The Torah (Numbers 8:3) describes that the flames of the seven branched menorah ought to give light “towards the front.” Rashi explains this to mean that all the flames in the lamps should point toward the middle light; the one in the center. For fifteenth century Italian commentator Rabbi Ovadia Seforno, the verse is more an insight into societal affairs than Rashi’s comments on the physical placement of the lamps.
Seforno explains that in society we will always find extremists: those who advocate policies and positions that are in radical opposition. Following any extreme position will only result in alienation and conflict that is detrimental to society itself. To avoid the extremes, people ought to follow the middle path, symbolized by the central light of the menorah. The motives of the extremists are not in question. Both groups are dedicated to their principles. Denying the legitimacy of the “other” will not advance anyone’s agenda. What is required is finding a middle road through respect and compromise. That is precisely the advice of Rabbi Moshe Schreiber, the Hatam Sofer (1762–1839).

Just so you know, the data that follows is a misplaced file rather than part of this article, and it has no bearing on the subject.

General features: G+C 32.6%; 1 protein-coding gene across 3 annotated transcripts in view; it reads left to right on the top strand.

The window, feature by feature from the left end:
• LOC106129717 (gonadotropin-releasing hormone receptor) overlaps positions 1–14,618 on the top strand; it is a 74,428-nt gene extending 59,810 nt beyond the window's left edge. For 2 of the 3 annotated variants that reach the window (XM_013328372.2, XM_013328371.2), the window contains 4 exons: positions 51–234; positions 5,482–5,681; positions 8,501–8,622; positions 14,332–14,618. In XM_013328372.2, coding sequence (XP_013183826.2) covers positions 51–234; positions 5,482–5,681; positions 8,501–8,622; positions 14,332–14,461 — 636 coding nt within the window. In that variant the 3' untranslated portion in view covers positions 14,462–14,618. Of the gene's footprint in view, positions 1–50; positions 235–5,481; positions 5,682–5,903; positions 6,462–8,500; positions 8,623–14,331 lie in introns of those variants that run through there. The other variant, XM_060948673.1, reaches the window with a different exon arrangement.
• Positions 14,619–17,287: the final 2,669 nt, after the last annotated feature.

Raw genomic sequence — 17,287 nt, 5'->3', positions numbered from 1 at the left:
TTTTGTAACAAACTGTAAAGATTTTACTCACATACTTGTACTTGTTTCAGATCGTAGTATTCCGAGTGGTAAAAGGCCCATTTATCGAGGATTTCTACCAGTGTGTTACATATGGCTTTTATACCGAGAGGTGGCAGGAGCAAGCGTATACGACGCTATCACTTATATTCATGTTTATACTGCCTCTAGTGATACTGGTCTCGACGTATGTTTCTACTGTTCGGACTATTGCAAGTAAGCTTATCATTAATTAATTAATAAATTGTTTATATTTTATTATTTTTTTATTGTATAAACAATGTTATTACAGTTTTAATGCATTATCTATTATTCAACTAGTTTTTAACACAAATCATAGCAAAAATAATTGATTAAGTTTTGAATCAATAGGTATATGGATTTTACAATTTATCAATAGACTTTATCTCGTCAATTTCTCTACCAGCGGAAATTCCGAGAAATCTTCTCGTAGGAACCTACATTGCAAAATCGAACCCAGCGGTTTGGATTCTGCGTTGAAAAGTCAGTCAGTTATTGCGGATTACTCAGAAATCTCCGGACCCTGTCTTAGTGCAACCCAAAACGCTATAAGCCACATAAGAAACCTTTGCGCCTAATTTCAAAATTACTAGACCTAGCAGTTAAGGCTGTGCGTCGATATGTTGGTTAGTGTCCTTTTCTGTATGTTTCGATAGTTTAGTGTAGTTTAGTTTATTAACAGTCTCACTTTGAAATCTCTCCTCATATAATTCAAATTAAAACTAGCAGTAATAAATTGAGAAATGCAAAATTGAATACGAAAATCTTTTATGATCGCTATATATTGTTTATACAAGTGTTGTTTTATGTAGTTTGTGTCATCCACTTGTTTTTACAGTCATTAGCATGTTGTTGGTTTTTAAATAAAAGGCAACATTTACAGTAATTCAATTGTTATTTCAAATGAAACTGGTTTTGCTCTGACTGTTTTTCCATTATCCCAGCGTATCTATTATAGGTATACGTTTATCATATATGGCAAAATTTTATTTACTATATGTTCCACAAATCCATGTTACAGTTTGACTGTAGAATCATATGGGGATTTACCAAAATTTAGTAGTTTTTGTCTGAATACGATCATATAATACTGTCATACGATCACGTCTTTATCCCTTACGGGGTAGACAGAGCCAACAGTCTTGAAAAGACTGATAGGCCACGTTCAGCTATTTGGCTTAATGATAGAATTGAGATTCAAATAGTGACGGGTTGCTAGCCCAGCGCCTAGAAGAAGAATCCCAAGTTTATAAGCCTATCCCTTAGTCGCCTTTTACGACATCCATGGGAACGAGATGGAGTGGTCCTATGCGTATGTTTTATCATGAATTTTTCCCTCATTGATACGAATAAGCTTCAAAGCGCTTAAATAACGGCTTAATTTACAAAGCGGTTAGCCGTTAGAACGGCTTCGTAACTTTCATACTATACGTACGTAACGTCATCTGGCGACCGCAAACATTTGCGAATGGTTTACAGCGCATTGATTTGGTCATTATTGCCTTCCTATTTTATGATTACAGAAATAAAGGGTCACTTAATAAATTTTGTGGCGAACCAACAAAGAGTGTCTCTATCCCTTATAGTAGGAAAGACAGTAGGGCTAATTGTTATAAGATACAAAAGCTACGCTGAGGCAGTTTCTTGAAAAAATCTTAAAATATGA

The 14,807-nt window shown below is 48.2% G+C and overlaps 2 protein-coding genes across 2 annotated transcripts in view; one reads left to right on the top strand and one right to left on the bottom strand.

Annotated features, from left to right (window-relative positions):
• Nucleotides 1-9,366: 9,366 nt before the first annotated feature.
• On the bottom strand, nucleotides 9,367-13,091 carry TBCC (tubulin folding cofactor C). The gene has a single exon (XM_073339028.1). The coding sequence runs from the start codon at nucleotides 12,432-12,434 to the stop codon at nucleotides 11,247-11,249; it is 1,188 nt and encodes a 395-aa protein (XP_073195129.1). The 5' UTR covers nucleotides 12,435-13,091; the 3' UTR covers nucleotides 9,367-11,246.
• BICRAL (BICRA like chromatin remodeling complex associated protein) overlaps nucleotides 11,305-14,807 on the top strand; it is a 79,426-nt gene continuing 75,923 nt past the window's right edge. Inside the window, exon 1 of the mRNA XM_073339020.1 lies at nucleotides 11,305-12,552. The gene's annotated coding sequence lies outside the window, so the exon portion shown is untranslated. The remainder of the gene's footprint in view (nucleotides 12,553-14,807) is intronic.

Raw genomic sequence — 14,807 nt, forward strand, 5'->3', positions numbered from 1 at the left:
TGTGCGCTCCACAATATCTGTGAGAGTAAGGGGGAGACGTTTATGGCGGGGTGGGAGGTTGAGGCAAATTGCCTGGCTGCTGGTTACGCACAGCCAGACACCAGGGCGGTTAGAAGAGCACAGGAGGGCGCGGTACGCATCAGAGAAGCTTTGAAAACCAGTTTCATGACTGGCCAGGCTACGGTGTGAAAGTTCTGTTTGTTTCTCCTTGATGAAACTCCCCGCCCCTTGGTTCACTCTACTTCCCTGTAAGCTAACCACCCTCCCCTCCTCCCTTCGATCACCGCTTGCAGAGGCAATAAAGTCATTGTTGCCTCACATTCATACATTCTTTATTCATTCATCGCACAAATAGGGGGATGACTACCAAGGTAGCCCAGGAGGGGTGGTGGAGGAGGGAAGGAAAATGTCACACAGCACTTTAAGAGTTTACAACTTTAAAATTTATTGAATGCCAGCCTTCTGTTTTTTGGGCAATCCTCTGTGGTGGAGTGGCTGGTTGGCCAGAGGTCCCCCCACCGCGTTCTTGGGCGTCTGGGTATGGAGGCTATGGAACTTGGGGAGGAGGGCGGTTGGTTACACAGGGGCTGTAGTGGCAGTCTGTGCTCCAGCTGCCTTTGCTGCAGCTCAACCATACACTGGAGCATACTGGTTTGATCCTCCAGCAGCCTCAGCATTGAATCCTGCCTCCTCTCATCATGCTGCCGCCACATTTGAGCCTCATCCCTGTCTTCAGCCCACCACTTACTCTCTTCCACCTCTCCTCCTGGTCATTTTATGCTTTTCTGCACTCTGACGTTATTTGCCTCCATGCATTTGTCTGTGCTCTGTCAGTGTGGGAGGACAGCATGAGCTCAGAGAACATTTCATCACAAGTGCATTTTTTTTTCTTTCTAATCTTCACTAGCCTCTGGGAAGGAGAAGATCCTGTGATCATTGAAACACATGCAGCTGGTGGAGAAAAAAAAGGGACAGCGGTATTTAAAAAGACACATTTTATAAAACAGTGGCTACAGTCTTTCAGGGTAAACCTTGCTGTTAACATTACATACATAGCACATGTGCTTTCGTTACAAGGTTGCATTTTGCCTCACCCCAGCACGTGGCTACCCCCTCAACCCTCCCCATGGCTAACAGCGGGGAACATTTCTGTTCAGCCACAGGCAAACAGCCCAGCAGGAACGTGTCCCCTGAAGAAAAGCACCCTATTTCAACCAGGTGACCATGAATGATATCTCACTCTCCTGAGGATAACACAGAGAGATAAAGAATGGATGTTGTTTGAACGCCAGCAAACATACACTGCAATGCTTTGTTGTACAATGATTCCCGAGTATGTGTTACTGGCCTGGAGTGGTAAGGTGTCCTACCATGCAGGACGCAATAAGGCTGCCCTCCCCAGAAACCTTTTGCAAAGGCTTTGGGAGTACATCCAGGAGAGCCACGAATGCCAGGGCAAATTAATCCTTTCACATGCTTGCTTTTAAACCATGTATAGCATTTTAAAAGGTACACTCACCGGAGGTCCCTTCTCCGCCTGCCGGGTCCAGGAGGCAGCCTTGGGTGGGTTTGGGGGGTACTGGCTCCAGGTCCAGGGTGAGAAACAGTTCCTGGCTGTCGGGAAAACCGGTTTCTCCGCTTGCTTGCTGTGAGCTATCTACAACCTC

Rabbi Shcreiber (Torat Moshe, Bemidbar 8:2) understands RaShI’s interpretation to be an halachic requirement. The lamps of the menorah should face towards the center. Accordingly, he warns his readers not to deviate from the middle road. As long as Jewish Law is fully observed, one should not be too stringent or too lenient. The difference between Rabbi Schreiber and Seforno is that for Rabbi Schreiber the objective is not to find compromise, but rather, for each individual to live a life in which the extremes are altogether avoided.
Both insights offer sound advice. Seeking compromise and living by what Maimonides, after Aristotle, calls the “Golden Mean” will ultimately lead to the good of society and the good of the individual.